The day in class when the term “No touch deployment” was mentioned I tried to locate the code
demoed in all the .NET Beta seminars I attended. Unable to find the code, I found the document
distributed in class. This document led me to the
Assembly class – where I was able to create the
demo project in Figure 1.
Assembly SimpAsm = Assembly.LoadFrom("http://Duron/asms/ClassLibrary1.dll");
frmTemp = (Form)SimpAsm.CreateInstance("ClassLibrary1.frmLoadMe");
Then in class a week latter, all these issues where addressed. I had not tested the demo, but I was
under the impression it would load the DLL from the cache or from some the Temporary Download folder if
a connection to the server was lost. When I did test it by shutting off the web site from the IIS
administration tool (inetmgr.exe), I got the following results. The demo did pull the DLL from
cache after it had previously downloaded it and was still running when the site was shut down.
This was on of the issues brought up in class. If the user was off-line, the DLL should still be
accessible. In other words, every necessary file should be installed under the assumption the user will
always be disconnected to the Internet. If the user is connected, updates should be automatically
downloaded. In the event when launching the application after updates have been received, these updates
should still work off line. To do this the DLL needed to be accessible.
I agreed with the presentation in the class, the best way would be to download the DLL to the hard
drive or current working directory, compare it with a previous version of the DLL and then load the new
I wanted to do something simple like that in Figure 2, but that didn’t work. Here,
represents the URL to the DLL.
In playing around, I stumbled across the
WebResponse classes. I created
the demo in Figure 3 adapted from the code found in MSDN Library. I figure it isn’t my code - I never
use “my” in naming variables. Anyway, again
strTemp equals the URL to the DLL.
WebRequest myRequest = WebRequest.Create(strTemp);
WebResponse myResponse = myRequest.GetResponse();
MessageBox.Show(myResponse.ContentType + " " + myResponse.ContentLength.ToString());
This was great, because it displayed the number of bytes read from DLL on the web site. So did it
download it somewhere to get this? I searched the MSDN Library again and discovered
progenitors, if you will:
HttpWebResponse. The created response object
GetResponseStream member function! Sweet, we know streams!
After reading from the stream and writing the DLL to the current directory, I wanted to compare this
DLL to the original one. See the code in the solution.
The solution includes two projects, one a simple C# forms application and a simple class library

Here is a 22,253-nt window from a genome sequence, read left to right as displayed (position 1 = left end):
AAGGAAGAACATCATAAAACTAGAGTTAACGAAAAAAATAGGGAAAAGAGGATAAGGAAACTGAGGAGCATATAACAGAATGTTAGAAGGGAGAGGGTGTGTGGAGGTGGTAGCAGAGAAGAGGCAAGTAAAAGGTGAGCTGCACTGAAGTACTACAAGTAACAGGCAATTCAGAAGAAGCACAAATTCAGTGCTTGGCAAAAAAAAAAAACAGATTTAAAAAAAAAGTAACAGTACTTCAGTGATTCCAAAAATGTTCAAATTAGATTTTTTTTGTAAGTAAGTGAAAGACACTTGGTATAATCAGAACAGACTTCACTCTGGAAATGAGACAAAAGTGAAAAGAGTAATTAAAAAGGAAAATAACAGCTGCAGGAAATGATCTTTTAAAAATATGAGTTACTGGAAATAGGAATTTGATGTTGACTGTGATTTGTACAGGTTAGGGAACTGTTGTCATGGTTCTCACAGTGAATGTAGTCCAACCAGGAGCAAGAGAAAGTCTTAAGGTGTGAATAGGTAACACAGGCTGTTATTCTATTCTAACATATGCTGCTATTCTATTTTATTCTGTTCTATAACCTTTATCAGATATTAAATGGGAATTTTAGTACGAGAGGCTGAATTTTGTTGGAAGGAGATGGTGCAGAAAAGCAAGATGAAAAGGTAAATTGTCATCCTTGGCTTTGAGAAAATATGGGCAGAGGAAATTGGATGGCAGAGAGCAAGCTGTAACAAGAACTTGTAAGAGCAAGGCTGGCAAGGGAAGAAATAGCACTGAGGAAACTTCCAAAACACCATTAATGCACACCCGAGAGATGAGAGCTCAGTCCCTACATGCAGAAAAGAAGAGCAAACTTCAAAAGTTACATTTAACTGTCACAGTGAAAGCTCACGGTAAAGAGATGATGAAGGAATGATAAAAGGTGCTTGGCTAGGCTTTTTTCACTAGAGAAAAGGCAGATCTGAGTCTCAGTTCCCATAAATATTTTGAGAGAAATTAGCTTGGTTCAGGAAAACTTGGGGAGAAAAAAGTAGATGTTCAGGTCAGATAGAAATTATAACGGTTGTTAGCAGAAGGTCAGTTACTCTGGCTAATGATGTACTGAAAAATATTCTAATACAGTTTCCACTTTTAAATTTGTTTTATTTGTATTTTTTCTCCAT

project that includes its own form. Compile both and copy the ClassLibrary1.DLL to the directory
on the server hosting the web server or a virtual directory of the web server. Also, before
running the AsmLoadFromApp application make sure you point the web request to the right place.
Note: I hard coded the server name in the request.
The last part of the project was to determine the differences in the two files. On a quick inspection
of the File class, I found a
GetCreationTime static method. A good old, high level C# class! (I
guess that is "good new C# class".)
Upon through testing, unfortunately comparing time stamps didn’t work. Every time the file was
downloaded, it had a different creation time. Due to lack of time and probably desire too, I resorted
to just replacing the old file all the time. This caused a problem though. Well, it just forces the user
to shut down the application if he wants updates next time he runs it. The problem is like the one where
you use the
FromFile static method on the
Image class. It is my understanding that the
instance of the application has already downloaded and created the file. The reference to that file has
already been popped off the stack and Windows still thinks it is being used. We seemed to be forced to
just use the old file.
I hope some of this information was useful. I’m bummed it doesn’t seem clear how to compare files. I
guess once it is downloaded the first time, you can set some flag and skip over the now unnecessary
downloading. Even though it is just pulling it from the cache now unless the request somehow determines
a change had been made to the file on the server. Discovering this supposed changed event would be
slick. But finding this event was one of the purposes for this dang project anyway! Sorry, now I’m just